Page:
Today's Editorial

03 October 2016

Flying high



Source: By Harsh V Pant: Deccan Herald



Finally, 16 months after Prime Minister Narendra Modi announced India's plans to buy 36 Rafale fighter aircraft in fly away condition during his trip to France, New Delhi and Paris have concluded the pact for the fighter jets worth around 7.8 billion euros. The deal signed by Defence Minister Manohar Parrikar and his French counterpart Jean Yves Le Drian is expected to save nearly 750 million euros compared to the one that was signed during the previous UPA government and contains a 50% offset clause requiring the French industry to invest half the contract value back in India. The delivery of these combat aircraft is likely to start in 36 months and completed in 66 months from the date the contract is inked.


With Rafale's state-of-the-art missiles like 'Meteor' with a range in excess of 150 km and 'Scalp,' Indian operational air capabilities can be expected to alter qualitatively. Moreover, as fighter-bombers remain the central component of India's operational nuclear strike force, India's nuclear deterrence posture will also get strengthened. With their long range and technological capabilities, the Rafales can emerge as nuclear delivery platforms in India's second-strike capability, replacing the Mirage 2000 fighters.


The Congress is not happy with former defence minister AK Antony arguing that absence of provisions for transfer of technology to build the warplanes in India would cost the country "very heavily." He questioned how just 36 fighter planes would fill the IAF's capability gaps especially when Pakistan was rapidly beefing up its air power. He may be right but Antony was one of the worst defence ministers India ever had and did absolutely nothing for Indian defence policy despite being the longest defence minister in office.


It was Modi's 'can-do' attitude and his pragmatic instincts that saw him taking a leap of faith with France as he tried to move forward on projects that have been stuck for a long time. The fighter jet purchase dates all the way back to 2007, when India first called for bids that included technology transfer as it looked to build up its local defence industry. After much deliberation and controversy, New Delhi chose Dassault over rivals such as Boeing, Lockheed Martin Corp and Saab AB after five long years for a $11 billion contract to build 126 warplanes.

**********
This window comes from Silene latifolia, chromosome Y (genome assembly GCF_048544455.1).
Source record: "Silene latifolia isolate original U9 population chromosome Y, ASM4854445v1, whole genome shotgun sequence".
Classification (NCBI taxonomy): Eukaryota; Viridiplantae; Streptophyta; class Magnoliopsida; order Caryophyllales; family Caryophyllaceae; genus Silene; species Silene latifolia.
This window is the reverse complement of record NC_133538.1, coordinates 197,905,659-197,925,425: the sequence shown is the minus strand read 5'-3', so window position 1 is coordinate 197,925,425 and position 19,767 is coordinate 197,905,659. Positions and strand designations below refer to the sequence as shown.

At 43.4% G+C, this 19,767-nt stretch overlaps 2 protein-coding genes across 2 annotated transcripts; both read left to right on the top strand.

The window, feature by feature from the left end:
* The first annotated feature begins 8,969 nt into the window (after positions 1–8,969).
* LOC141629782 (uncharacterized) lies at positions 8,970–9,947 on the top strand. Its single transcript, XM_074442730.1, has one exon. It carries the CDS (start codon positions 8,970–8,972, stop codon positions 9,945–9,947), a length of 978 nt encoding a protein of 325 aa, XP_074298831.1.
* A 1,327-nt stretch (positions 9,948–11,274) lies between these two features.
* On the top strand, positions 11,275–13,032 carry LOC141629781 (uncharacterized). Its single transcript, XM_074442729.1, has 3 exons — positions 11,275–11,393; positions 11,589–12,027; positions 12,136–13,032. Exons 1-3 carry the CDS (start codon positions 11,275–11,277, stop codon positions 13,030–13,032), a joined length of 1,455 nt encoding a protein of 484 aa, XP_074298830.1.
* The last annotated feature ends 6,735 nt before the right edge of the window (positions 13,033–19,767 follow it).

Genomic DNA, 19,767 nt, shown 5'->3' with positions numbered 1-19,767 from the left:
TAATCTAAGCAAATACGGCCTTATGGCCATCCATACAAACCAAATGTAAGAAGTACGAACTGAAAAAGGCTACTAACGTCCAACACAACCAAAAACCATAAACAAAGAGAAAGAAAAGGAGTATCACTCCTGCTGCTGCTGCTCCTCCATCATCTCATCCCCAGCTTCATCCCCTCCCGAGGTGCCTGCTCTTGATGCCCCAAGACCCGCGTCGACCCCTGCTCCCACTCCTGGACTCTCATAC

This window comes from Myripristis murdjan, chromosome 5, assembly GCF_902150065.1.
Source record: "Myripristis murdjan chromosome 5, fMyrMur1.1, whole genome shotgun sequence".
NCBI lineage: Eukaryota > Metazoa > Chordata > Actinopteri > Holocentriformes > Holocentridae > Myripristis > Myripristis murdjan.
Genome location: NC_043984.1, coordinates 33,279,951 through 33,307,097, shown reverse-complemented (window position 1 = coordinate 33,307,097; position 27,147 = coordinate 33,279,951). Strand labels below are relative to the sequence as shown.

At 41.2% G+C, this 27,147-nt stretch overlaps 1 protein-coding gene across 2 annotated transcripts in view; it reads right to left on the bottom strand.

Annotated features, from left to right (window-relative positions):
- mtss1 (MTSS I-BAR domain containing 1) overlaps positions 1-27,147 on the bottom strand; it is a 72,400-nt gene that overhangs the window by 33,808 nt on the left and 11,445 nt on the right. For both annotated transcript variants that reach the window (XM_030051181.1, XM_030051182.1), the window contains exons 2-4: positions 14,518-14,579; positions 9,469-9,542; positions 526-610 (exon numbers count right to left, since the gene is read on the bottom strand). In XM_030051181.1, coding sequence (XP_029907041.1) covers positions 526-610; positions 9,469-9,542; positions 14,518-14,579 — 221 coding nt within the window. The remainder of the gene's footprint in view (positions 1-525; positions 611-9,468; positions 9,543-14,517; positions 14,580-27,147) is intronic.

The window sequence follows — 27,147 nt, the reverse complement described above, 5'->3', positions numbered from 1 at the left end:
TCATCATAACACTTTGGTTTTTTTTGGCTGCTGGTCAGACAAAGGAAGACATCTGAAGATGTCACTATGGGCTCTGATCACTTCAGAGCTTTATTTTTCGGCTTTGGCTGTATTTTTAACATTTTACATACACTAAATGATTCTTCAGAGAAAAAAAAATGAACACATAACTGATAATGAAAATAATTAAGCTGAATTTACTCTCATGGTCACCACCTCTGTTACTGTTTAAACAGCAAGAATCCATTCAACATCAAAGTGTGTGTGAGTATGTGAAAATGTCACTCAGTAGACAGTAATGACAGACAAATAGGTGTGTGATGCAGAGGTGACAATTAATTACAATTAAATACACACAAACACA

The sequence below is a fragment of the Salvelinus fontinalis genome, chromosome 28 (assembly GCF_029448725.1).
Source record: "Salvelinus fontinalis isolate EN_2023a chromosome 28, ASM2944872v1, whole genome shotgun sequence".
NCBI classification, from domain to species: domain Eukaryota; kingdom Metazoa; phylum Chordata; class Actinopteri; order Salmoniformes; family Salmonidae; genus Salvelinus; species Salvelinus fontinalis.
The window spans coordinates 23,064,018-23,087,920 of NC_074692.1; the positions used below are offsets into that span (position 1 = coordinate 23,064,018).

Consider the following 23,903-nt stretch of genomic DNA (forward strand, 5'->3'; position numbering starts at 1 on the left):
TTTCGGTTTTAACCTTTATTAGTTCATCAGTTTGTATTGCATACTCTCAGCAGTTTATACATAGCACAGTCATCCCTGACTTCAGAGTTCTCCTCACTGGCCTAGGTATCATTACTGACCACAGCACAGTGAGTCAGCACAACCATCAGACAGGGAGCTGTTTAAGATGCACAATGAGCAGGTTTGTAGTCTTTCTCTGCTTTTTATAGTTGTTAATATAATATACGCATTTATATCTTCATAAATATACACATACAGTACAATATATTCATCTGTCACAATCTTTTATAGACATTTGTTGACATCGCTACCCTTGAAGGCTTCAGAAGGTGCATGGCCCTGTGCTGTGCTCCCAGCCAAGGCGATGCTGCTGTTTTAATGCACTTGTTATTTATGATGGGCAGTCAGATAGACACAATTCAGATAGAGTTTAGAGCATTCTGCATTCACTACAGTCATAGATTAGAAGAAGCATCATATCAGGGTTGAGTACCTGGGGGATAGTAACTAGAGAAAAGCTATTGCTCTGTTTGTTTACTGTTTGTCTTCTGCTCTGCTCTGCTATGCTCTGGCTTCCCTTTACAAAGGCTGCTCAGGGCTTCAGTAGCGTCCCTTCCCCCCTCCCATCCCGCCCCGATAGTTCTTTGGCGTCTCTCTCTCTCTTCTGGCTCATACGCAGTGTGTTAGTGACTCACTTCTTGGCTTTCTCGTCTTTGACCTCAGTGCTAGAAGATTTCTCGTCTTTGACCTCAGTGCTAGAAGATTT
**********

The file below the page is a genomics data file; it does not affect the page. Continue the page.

But soon talks stalled over pricing and a requirement for Dassault to assume liability for the 108 jets due to be built under licence by Hindustan Aeronautics Ltd. The Rafale deal went in a limbo over terms of procedures and pricing negotiations even as the Indian Air Force's worries about meeting its "critical operational necessity" continued to mount. Modi managed to break the deadlock in April 2015 with his out-of-the-box approach when he signed a government-to-government deal with France for the supply of 36 Rafale fighter jets in "fly-away" condition "as quickly as possible." Though this went against his 'Make in India' pitch, he understood the urgency of IAF demands.


The Indian Air Force is facing a dramatic depletion in its strength as it currently has only 32 fighter squadrons, and many of them, particularly the MiGs, are reaching the end of their service in this decade. The number of squadrons could fall to 25 by 2022, putting India on a par with Pakistan. But India's real concern is China, Pakistan's all-weather ally, whose military capacities remain far superior to India's.It has been estimated that by 2025, China may well be in a position to deploy anywhere between 300 and 400 sophisticated aircraft against India, in addition to some 100 to 200 advanced fighters by Pakistan. The IAF needs at least 42 squadrons of fighters to protect its western and northern borders with Pakistan and China. The induction of 36 Rafales between 2019 and 2023 would still leave a significant gap as they will make for merely two squadrons.


Light fighter plane


The present arrangement with Dassault contains a 50% optional clause under which India can procure 18 more jets at the same price but the government has so far indicated that they would not order beyond 36. New Delhi remains inclined to use the money saved from scrapping the larger MMRCA contract to invest in its first domestically developed light fighter plane, the Tejas. Yet it also remains a reality that India still lacks capacity to indigenously produce a sophisticated fighter aircraft and the IAF is now in an unenviable position of having to maintain a fleet of at least six different types of fighters, including the Sukhoi-30MKI, Mirage 2000, Jaguar, MiG-29, MiG-27, MiG-21 and the Tejas Light Combat Aircraft (LCA).

The Modi government has repeatedly and rightfully underlined its desire to end India's status as the world's number one defence importer and to have 70% of hardware manufactured domestically by the turn of the decade. But this is easier said than done. Indian defence policy continues to face serious problems partly because of the civilian dominated bureaucracy which remains ill-equipped to make the procurement decisions and partly because of corruption scandals leading to a paralysed decision-making. As of now, India has managed to fill a gap that has been haunting its defence planners but now there should be some speedy decisions if the remaining aircraft are to be bought in a timely manner. Despite the inherent complications in defence procurement and India's growing defence requirements, New Delhi will have to continue to make difficult choices in the near future. This is also the lesson from the Rafale deal!

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